The news that former baseball star Jose Canseco would make his mixed martial arts debut as part of the Dream promotion's "Super Hulk" tournament was a shocker even by the liberal standards of Japanese MMA.
In Japan, matchmaking at the top level is designed with one major goal: attracting eyeballs of curiosity seekers and non-sports fans to prime-time network telecasts.
Canseco's proposed May 26 match at the Yokohama Arena against 7-foot-2½, 330-pound Hong-man Choi of South Korea, is really a sign of just how desperate things are with MMA in the country.
Choi is the same fighter who faced Fedor Emelianenko at Dream's 2007 New Year's Eve show. He actually blocked a takedown attempt from the greatest heavyweight fighter in MMA history, landed on top, and marked up Emelianenko's face with punches before being quickly submitted from the bottom with an armbar. Choi has a win on his record in a kickboxing match with Semmy Schilt, the most dominant heavyweight kickboxer of the past decade.
Dream, formed by the K-1 organization to be the country's leading MMA promotion after PRIDE was purchased and then folded by the owners of the Ultimate Fighting Championship, has been a huge disappointment as a prime-time ratings draw. The popularity of MMA in general has faded for a number of reasons, including the biggest stars aging or leaving for America.
The company is in danger of losing future prime-time television for MMA unless this show is more successful.
Aside from the traditional New Year's Eve event, the first two events of 2009 aired after midnight, meaning far less money in rights fees than for a prime-time event. It was widely known going in that the company was looking for something big to reverse the trend for this show.
Desperate times cause people to do desperate things, including the attempt to justify making a complete mockery of the sport in a last-ditch effort to save it on prime-time television. The justification for Choi-Canseco is that if they lose prime time, MMA becomes a minor sport in the country where it first thrived.
Without the governmental regulation American promoters face, Japanese promoters can do as they please. But where does one draw the line on freak-show fights?
The first round of Dream's entire tournament is based around huge size discrepancies, so it's not really a "Super Hulk" tournament as much as a "David vs. Goliath" series, where every fight will have at least an 80-pound size differential.
Gegard Mousasi (24-2-1), Dream's former middleweight champion and one of the best fighters in the world outside of UFC, faces 290-pound Mark Hunt (5-5), a hard-hitting former kickboxing star with no ground game.
Bob Sapp (10-3-1), the 6-4, 350-pound celebrity fighter, faces Minowaman (41-30-8), a popular journeyman who usually fights at middleweight.
The other first-round match pits Jan "The Giant" Nortje (2-5), billed at 6-11, although in reality he's closer to 6-8 and 335 pounds, a hard puncher with no ground game, against Rameau Thierry Sokoudjou (5-4), a light heavyweight who recently had some high-profile UFC matches, including a loss to current top contender Lyoto Machida.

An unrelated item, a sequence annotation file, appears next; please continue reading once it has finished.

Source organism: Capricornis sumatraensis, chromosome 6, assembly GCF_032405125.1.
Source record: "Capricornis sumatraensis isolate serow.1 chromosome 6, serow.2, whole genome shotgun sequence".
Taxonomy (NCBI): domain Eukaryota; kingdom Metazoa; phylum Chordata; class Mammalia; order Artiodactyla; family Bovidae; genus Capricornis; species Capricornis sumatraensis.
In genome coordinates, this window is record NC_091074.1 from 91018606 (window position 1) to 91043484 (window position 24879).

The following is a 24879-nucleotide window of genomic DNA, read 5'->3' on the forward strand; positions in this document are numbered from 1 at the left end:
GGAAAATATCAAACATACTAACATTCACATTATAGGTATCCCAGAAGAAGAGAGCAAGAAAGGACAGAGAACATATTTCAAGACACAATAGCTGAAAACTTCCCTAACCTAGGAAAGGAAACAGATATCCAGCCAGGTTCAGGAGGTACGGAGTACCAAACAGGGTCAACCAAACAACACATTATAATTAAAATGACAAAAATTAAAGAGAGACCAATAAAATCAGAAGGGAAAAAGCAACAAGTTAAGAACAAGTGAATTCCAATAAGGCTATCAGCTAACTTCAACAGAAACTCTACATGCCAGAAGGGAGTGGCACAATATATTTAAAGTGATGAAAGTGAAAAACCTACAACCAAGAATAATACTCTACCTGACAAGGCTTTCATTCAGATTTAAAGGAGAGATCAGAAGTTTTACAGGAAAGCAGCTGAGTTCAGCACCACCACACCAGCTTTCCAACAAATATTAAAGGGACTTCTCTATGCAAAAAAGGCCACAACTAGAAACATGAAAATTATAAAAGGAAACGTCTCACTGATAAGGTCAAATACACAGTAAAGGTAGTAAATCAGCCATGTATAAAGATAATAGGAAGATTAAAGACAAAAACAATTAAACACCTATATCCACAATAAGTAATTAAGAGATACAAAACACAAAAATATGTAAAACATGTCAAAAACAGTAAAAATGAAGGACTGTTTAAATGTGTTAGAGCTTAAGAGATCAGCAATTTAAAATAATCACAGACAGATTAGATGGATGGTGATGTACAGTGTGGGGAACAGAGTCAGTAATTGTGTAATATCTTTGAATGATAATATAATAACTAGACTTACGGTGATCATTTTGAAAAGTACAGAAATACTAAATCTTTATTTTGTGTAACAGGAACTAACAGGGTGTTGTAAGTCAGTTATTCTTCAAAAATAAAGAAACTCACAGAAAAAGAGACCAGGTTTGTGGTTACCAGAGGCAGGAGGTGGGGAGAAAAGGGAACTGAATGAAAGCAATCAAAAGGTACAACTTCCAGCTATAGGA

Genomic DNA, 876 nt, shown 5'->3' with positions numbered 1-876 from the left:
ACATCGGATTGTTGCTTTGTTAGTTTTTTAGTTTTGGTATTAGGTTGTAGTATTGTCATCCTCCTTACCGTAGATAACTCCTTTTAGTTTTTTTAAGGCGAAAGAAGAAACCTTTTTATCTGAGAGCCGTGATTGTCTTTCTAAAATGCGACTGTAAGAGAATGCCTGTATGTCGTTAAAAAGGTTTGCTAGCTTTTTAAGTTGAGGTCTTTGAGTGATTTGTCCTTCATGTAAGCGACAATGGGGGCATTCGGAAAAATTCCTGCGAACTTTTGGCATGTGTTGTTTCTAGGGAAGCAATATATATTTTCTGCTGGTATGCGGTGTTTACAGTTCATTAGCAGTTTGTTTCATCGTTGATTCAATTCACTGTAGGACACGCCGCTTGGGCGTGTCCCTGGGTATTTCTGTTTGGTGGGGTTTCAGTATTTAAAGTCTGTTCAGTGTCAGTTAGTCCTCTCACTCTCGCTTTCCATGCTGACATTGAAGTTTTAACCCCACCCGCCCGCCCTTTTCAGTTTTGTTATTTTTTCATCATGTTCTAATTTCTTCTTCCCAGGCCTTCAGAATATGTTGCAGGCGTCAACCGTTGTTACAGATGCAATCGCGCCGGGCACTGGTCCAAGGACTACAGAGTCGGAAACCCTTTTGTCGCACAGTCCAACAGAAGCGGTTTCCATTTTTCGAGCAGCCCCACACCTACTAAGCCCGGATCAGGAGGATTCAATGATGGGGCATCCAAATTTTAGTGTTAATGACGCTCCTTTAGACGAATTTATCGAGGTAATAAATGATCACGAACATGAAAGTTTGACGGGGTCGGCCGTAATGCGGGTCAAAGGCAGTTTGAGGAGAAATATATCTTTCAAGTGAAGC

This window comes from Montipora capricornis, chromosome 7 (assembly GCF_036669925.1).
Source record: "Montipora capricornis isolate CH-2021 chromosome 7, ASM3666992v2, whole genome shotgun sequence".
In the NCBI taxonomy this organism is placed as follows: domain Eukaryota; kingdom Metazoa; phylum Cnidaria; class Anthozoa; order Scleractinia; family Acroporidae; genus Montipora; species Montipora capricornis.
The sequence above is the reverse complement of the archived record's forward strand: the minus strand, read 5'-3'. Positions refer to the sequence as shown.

The problem is, as ridiculous as this all sounds, fighting is a dangerous business, even for those who are good at it. Putting a 44-year-old novice in a tournament with real all-around fighters, let alone fighters with devastating knockout power, is borderline criminal.
Canseco was already brutally knocked out by a much smaller retired NFL player, Vai Sikahema, in a boxing match.
"He could get seriously injured," said Sapp, who was as shocked as anyone when Canseco's name was announced for the tournament. "Hong-man Choi [who once knocked out Sapp in a kickboxing match] is a lot bigger. [Canseco] got knocked out by a football player. I think it's being put together because it's a good opportunity for Choi to get more popular by beating up a famous American celebrity."
The Japanese announced the fight last week, but Canseco has not yet officially signed, so he can still back out. But evidently he needs the money almost as bad as Dream believes it needs the ratings.
Canseco has some fame in Japan, where baseball's popularity is on par with the U.S. The Canseco name is popular both because of his exploits and those of his brother Ozzie, who set the Atlantic League (one of Japan's major leagues) single-season home run record.
Choi is the safest opponent in the tournament for Canseco. The fight probably isn't going to last long, and it's not like Canseco is going to win and advance to where he'd have to face a harder-hitting fighter.
Choi was a 367-pound powerhouse the night he faced Emelianenko. But since then, he had an operation to remove a tumor near his pituitary gland that caused the condition acromegaly, or gigantism. The tumor was discovered in a California State Athletic Commission examination two years ago, which nixed his 2007 fight with a debuting Brock Lesnar.
Choi has been a different person since recovering. He's dropped close to 40 pounds, lost all aggressiveness and all of his fights.
The tourney's first-round winners advance to the semifinals in September, and while Sapp hasn't been told outright, he believes the finals will be on the annual New Year's Eve show.
If he wins, in between these fights, Sapp has signed on to face Bobby Lashley (2-0) on a U.S. pay-per-view show June 27 in Biloxi, Miss., at the Gulf Coast Coliseum.
Lashley plans on staying in pro wrestling while pursuing an MMA career, a path Sapp went down but doesn't advise. "At the beginning, he can probably do both, but if he wants to be serious in MMA, he's going to have to focus on it," Sapp said. "If he beats me, he's going to have to face someone tougher than me next. He can't be going backward. The big difference between the two of us is when I did it, I had no wife and no kids. He's got a family he also has to take care of. That can take its toll."
- Jose Canseco
- Fedor Emelianenko